These obelisks were not simply representations of the sun’s rays, although that might have been the remote idea. They were obscene symbols, connected with the idea that the sun represents the generative principle in nature. They are found in various forms in every part of the world. The “conical black stone” of Syria was one form. Thousands of these are found in India to-day. Among some of the savage tribes of Africa the obelisk has degenerated into a simple pole, and among the North American Indians it is the “totem.” Osiris was one of the names under which the sun was worshiped in Egypt. The sacred bull Apis, which the Egyptians worshiped, was the principal form of Osiris. On this we quote the following, from the “Encyclopedia Britannica“:—SOOCC 17.3

    “According to the Greek writers Apis was the image of Osiris, and worshiped because Osiris was supposed to have passed into a bull, and to have been soon after manifested by a succession of these animals. The hieroglyphic inscriptions identify the Apis with Osiris, adorned with horns or the head of a bull, and unite the two names as Hapi-Osor, or Apis Osiris. According to this view the Apis was the incarnation of Osiris manifested in the shape of a bull.”SOOCC 18.1

    There were certain marks which distinguished the sacred bull, and when one was discovered, he was conducted in great state to the temple, and for forty days was attended by nude women. See the prohibition in Leviticus 18:23. With these facts concerning sun-worship in mind, the reader will readily appreciate the terrible indignation and the horror that seized Moses when he found the Israelites, so soon after the awful events of Sinai, dancing around the golden calf which they had made in representation of the Egyptian god Apis.SOOCC 18.2

    As frequent reference is made in the Bible to the worship of “the host of heaven,” the following will be interesting as showing how the principle of sun-worship runs through the worship of the constellations:—SOOCC 18.3

    “The mythology of Hercules is of a very mixed character in the form in which it has come down to us. There is in it the identification of one or more Grecian heroes with Melcarth, the sun-god of the Phoenicians. Hence we find Hercules so frequently represented as the sun-god, and his twelve labors regarded as the passage of the sun through the twelve signs of the zodiac. He is the powerful planet which animates and imparts fecundity to the universe, whose divinity has been honored in every quarter by temples and altars, and consecrated in the religious strains of all nations. From Meroe in Ethiopia, and Thebes in Upper Egypt, even to Britain, and the icy regions of Scythia; from the ancient Taprobana and Palibothra in India to Cadiz and the shores of the Atlantic; from the forests of Germany to the burning sands of Africa; everywhere, in short, where the benefits of the luminary of the day are experienced, there we find established the name and worship of a Hercules. Many ages before the period when Alcmena is said to have lived, and the pretended Tyrinthian hero to have performed his wonderful exploits, Egypt and Phoenicia, which certainly did not borrow their divinities from Greece, had raised temples to the sun, under a name analogous to that of Hercules, and had carried his worship to the side of Thasus and to Gades. Here was consecrated a temple to the year, and to the months which divided it into twelve parts, that is, to the twelve labors or victories which conducted Hercules to immortality. It is under the name of Hercules Astrochyton, or the god clothed with the mantle of stars, that the poet Nonnus designates the sun, adored by the Tyrians. ‘He is the same god,’ observes the poet, ‘whom different nations adore under a multitude of names; Belus on the banks of the Euphrates, Ammon in Lybia, Apis at Memphis, Saturn in Arabia, Jupiter in Assyria, Serapis in Egypt, Helios among the Babylonians, Apollo at Delphi, Esculapius throughout Greece.”—Anthon’s Classical Dictionary, article Hercules.SOOCC 18.4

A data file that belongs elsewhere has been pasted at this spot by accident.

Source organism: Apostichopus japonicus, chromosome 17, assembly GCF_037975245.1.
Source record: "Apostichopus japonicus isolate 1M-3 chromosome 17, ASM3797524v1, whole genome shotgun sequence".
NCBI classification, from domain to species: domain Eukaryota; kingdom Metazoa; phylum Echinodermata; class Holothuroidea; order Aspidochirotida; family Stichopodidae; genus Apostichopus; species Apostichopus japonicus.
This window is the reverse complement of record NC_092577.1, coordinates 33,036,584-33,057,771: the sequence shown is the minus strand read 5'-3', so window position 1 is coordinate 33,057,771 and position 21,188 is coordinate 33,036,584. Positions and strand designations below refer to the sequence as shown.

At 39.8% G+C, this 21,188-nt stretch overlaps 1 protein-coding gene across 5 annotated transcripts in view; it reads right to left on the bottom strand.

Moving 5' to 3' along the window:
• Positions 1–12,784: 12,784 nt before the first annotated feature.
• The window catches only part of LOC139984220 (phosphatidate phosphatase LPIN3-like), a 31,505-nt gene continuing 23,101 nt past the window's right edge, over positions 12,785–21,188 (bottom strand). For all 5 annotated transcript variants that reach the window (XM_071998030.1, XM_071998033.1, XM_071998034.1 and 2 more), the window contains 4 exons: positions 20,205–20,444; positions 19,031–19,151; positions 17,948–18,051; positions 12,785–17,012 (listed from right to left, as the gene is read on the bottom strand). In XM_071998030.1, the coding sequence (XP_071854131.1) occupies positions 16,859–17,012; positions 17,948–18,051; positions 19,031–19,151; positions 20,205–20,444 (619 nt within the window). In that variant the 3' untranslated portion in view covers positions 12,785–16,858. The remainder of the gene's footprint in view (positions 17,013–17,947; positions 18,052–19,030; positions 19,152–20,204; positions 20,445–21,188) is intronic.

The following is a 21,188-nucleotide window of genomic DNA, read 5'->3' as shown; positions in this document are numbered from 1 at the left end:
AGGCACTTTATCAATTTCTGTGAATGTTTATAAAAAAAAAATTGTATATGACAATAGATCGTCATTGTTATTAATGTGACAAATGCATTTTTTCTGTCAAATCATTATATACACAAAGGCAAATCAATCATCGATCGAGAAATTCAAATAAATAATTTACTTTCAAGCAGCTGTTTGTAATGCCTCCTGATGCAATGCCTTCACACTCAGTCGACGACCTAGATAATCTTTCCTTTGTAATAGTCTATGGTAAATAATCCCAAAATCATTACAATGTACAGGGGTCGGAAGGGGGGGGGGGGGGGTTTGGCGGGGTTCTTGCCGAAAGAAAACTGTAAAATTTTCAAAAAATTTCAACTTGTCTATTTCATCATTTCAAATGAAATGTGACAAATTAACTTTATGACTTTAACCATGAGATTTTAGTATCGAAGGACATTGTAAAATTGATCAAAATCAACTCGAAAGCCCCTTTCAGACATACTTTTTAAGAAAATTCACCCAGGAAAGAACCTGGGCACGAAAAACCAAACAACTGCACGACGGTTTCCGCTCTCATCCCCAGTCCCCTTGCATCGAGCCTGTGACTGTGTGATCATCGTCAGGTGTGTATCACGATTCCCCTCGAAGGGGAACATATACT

Thus we see the universality of sun-worship. It was the controlling principle in all forms of idolatry. Whatever other gods than the sun were worshiped by men, they were either regarded as subordinate deities, or else as representing the sun in some of its aspects—the idea of generation, reproduction, being the one thing everywhere present. Of the nature of the worship of Hercules, as representative of the sun, the same authority just quoted has the following:—SOOCC 19.1

    “At Erythrae, on the coast of Ionia, was to be seen a statue of Hercules, of an aspect completely Egyptian. The worship of the god was here celebrated by certain Thracian females, because the females of the country were said to have refused to make to the god an offering of their locks on his arrival at Erythrae. The females of Byblos sacrificed to Adonis their locks and their chastity at one and the same time, and it is probable that the worship of Hercules was not more exempt, in various parts of the ancient world, from the same dissolute offerings. In Lydia, particularly, it seems to have been marked by an almost delirious sensuality. Married and unmarried females prostituted themselves at the festival of the god. The two sexes changed their respective characters; and tradition reported that Hercules himself had given an example of this, when, assuming the vestments and occupation of a female, he subjected himself to the service of the voluptuous Omphale.”SOOCC 20.1

    This method of celebrating the worship of the Egyptian Hercules makes more plain the reason why the Lord said to the Israelites, who had just come from Egypt, “The woman shall not wear that which pertaineth unto a man, neither shall a man put on a woman’s garment; for all that do so are an abomination unto the Lord thy God.” Deuteronomy 22:5.SOOCC 20.2

    As we have already intimated, sun-worship is found to-day, in various forms, in all parts of the heathen world. But all that we are especially concerned with in this investigation is sun-worship down to the third or fourth century A. D. The following, from the “Schaff-Herzog Encyclopedia,” article “Sun,” brings us down to the times of the Romans:—SOOCC 21.1